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  • Writer's picturetatebholden

Starting Testosterone, Health Concerns, and Contraception

Three days on T and 7 lbs down since coming out about three weeks ago.

I’m going to talk a lot about various medical procedures, conditions, treatments, side effects, etc. in an effort to inform my family and friends and help provide educational material to those who are interested in transitioning. I’m sorry if this post gets a little dry, but there are a lot of medical conditions and concerns you need to come to terms with before you transition.

I had my first appointment with Planned Parenthood yesterday (9/7/18). I was an absolute nervous wreck. I was worried the trans specialist would think I wasn’t trans enough or that I would have to go even longer trying to pass. Back in the day, I guess when transgender was still considered a mental illness, people would have to live as their perceived gender for a whole year and be evaluated all along by a psychiatrist. That’s gotta be really hard if you don’t easily pass without surgery and hormones. But apparently that’s not how things work anymore. I even took out my nose ring worrying that it was too feminine. But that appointment went quite well. She was very easy to talk to and could tell that I had done A LOT of research on the topic. She was understanding and listened to everything I said. I got the feeling by the end of it that it was more or less an information sharing session and less an audition. I didn’t feel like I was being tested or grilled. We went over the effects of the hormone, as was required, and I signed my consent form. Whew. It was over. Sort of.

For the next hour I got to worry about the next appointment, the one that would assess my health to see if I was formidable enough to take the stuff. (If you don’t want to hear about my medical history, skip to the next paragraph.) I was scared that my history of high blood pressure, alcoholism and obesity, and family history of the same plus diabetes and heart problems would make me a poor candidate. Testosterone can raise red blood cell counts putting a person at risk for blood clots, stroke, and heart disease. It also increases the risk for diabetes, high cholesterol, and can (very rarely) impact the liver. Other than those effects, which are essentially the effects of being a man, there are really no contraindications. Fortunately, my blood pressure is only a little elevated and I take a pill to keep it under control. If I lost a few rolls and chins it wouldn’t be a problem. My drinking is waning as of late, and my liver, according to blood work from last month, is fine. I’m only kinda obese according to my BMI, but I eat fairly healthy and get more than adequate physical activity because of my landscaping job. I’ve never shown any signs of having diabetes or high cholesterol. As far as the red blood cell count is concerned, they’ll be monitoring that every three months, or more if needed. I don’t know what the treatment is for it but I was assured it’s manageable. Leeches perhaps. I’ll talk about the other, more desirable, effects in a later post.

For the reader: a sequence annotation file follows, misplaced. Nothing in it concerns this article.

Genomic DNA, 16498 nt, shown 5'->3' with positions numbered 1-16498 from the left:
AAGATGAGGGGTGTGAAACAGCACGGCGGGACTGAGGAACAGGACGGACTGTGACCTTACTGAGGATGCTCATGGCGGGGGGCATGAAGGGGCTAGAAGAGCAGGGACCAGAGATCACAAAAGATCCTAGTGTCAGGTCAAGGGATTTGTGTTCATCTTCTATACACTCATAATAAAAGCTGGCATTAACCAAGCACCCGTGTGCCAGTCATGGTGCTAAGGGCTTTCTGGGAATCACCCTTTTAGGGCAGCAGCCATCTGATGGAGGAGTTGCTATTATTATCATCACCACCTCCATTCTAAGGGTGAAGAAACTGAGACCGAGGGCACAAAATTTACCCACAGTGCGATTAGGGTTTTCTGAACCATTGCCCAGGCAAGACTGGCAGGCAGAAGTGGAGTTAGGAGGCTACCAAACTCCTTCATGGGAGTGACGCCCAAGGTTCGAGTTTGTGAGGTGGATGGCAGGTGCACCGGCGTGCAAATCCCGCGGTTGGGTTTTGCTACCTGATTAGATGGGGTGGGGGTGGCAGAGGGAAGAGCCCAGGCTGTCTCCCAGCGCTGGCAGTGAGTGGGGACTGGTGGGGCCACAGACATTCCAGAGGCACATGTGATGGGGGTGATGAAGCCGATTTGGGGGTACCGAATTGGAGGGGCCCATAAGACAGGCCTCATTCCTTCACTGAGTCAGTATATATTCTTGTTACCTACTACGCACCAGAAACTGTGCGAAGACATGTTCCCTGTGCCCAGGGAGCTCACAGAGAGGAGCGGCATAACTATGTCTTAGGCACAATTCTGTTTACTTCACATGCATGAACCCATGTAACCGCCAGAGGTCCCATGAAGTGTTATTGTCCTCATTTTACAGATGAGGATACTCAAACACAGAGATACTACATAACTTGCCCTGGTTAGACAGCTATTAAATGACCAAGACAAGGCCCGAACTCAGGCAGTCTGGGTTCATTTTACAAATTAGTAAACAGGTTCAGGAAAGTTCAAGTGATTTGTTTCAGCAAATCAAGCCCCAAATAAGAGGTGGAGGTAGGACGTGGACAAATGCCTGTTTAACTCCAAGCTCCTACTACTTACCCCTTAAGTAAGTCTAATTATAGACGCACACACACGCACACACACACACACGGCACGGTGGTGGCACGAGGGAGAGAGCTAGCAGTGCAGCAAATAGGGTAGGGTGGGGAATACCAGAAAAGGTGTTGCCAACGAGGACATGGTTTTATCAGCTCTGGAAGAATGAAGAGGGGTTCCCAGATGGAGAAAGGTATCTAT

I passed. I got a prescription. I chose injectable over patch or cream because it’s cheaper, less work, and I only have to do it once a week. I was also highly advised, and I think this is good advice that everyone should heed, to get tested. Apparently you can have and STI and never know, but it could be damaging an internal organ. I’ve never been tested because I’ve only ever been with two people in my whole life (apply halo here), and no one was ever symptomatic. But, IT ONLY TAKES ONCE. So I’ll get tested at my next appointment, and you should, too.

I was also advised to be on some form of contraception, whether an implant, pill, or condoms. If I were to get pregnant while taking testosterone, especially during the first trimester, it would have very negative effects on the fetus. One is that it may develop an intersex appearance. It is harder to become pregnant while on testosterone, but not impossible. And there have been transmen who stop injections when they are ready to start a family, and carry the child themselves. I, however, do not know that I could handle that experience, psychologically.